Millennium Post

Rahul’s overhasty formulations

Rahul Gandhi’s occasional ruminations on life (marriage, children) and politics (the quest for power and position) show him as someone who is not chary of sharing his private thoughts with even strangers. It is an uncommon characteristic for a person in public life, most of whom are extremely cagey and diplomatic.

However, it is evident from some of his observations that he doesn’t always think his ideas through to what some may consider their logical end. For instance, during his recent interaction with members of his own party and a few journalists in the central hall of parliament, he said that his aim was ‘to break the cartel which controls all powers’. Leaving aside the incongruity of someone belonging to such a cartel calling for its demolition, what is odd is that Rahul does not seem to have considered the fallout of giving ‘voice to the middle tier’ which is made up, in his view, of the 700-odd MPs of all parties.

While advancing the theoretically admirable idea, he evidently did not take into account the fact that an estimated 25-30 per cent of the Lok Sabha MPs have a criminal background. Will it not be better if the empowerment of this section is preceded by a cleansing of the body politic? Since the criminalisation of politics has been a longstanding concern of not only the general public, but even of the government considering that the N N  Vohra committee was set up in the early 1990s to look into the problem, it is this highly disturbing aspect of politics which calls for remedial action and not the supposed absence of clout among MPs. As is obvious, few are better placed than Rahul to initiate the cleansing process since his forays into philosophy give the impression that he is not averse to rising above the fray and looking down on the political scene.The reason for his detachment is that he is much more secure within his own party than anyone else in the Congress (apart from his mother) or in other party.

As long as the Nehru-Gandhi dynasty can deliver for the party at the hustings, all the others in the organisation will only bow and scrape before it. This subservience, or loyalty, gives the family the licence to wield the broom in the party and even in matters in the political field. Of these, the first people who should be swept out are those with a criminal past whose entry into politics eats into the vitals of the system since they draw the police and the bureaucracy into a self-serving conspiracy to suborn the system. But, there is no indication that Rahul has any such intention in mind. If Rahul has been rather hasty in formulating his views on this subject, his belief that the concept of the Congress high command developed in the 1970s when his great grandmother, Indira Gandhi, was under ‘severe’ pressure from ‘destabilising forces’ within the party points to an inadequate understanding of recent history. What is worse, Rahul believes he would have acted in the same manner if he had been in Indira Gandhi’s place.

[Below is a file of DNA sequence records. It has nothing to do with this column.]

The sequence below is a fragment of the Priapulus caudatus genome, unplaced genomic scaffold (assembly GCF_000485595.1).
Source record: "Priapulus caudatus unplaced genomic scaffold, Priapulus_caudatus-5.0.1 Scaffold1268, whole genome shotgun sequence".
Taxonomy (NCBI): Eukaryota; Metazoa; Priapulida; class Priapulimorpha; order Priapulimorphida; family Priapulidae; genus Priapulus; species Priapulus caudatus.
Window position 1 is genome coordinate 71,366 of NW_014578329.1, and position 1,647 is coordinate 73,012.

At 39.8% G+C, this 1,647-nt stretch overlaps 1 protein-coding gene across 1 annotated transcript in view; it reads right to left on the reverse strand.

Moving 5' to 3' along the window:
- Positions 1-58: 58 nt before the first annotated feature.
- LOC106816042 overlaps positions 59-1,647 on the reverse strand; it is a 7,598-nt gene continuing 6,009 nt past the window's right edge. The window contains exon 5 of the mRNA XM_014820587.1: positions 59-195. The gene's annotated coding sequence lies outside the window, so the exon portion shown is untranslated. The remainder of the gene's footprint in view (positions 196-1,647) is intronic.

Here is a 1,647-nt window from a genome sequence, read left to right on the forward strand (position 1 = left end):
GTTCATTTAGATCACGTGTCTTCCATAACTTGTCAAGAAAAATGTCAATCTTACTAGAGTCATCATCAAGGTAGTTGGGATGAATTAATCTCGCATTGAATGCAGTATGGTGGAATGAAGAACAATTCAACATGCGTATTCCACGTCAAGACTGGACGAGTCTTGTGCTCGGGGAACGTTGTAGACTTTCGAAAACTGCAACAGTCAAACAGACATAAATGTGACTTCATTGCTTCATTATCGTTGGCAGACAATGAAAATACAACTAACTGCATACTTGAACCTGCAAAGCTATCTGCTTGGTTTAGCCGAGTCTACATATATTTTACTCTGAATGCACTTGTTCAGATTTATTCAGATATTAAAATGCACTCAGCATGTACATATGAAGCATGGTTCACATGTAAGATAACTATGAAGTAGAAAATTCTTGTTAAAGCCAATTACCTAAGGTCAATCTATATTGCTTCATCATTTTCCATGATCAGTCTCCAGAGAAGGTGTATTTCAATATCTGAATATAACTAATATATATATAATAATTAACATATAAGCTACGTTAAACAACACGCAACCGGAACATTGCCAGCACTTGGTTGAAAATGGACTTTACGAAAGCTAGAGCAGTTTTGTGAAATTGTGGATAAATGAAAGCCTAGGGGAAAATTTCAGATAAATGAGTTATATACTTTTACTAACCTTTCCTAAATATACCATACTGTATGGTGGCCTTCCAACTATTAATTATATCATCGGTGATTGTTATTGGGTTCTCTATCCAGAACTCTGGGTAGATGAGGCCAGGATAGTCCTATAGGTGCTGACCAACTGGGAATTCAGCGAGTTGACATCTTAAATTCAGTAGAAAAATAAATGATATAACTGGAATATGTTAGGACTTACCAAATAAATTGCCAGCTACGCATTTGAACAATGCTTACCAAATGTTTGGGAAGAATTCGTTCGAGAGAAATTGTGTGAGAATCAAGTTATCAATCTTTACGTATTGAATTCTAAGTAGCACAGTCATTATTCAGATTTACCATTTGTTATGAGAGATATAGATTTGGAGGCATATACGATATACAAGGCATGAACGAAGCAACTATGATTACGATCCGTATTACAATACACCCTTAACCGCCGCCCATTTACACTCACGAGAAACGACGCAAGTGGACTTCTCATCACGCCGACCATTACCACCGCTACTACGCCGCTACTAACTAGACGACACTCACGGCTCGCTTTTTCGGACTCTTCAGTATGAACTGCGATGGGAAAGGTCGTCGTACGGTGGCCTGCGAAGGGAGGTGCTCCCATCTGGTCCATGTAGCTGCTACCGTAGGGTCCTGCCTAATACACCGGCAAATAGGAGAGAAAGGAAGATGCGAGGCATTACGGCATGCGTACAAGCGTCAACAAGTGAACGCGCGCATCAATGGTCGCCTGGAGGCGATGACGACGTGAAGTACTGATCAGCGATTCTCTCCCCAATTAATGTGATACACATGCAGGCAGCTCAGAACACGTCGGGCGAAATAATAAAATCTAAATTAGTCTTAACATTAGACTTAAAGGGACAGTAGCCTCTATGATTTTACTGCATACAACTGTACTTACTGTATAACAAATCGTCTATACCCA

If his earlier comments showed a tendency for rash, impulsive generalisations, his appreciation of Indira’s authoritarianism – like Sonia Gandhi’s praise of Indira’s bank nationalisation – underlines a perspective which is flawed by family loyalty and a distorted interpretation of what transpired at a critical moment in India’s history when democracy was under threat for the one and only time.

It wasn’t the ‘destabilising forces’ within or outside the Congress which made Indira authoritarian, but a court case which found her on the wrong side of the law, even if on a minor point. It was the threat to her political position, including the possibility of having to step down from the prime minister’s post, which she saw as a threat to the nation and, therefore, imposed the Emergency at dead of night without consulting the cabinet.

The emasculation of the party started from that day when few dared to oppose her for fear of being incarcerated like the opposition leaders and even a few courageous Congressmen. If Rahul is serious about eradicating the prevailing sycophancy and giving ‘voice to the middle tier’, then he will first have to diagnose the basic cause, which turned ‘a mass movement into a feudal oligarchy’, as his father, Rajiv Gandhi, said.

A biased, ill-informed outlook will lead him into a blind alley where he will be chasing shadows instead of being able to focus on the primary reason for the party’s decline. The need to be clear-sighted is all the greater because he will first have to recognise the follies of his own family before trying to rejuvenate the party. His claim to be able to take a holistic view because ‘I am a parachute’ should help him in this respect.

The family’s, and especially Jawaharlal Nehru’s, enormous contribution in establishing democracy and nurturing secularism is undeniable. But, it also tried to throttle democracy in a moment of hubris.

Therein lies the root of what Rahul calls the cartel, whose mantra at one time was ‘Indira is India’. (IPA)
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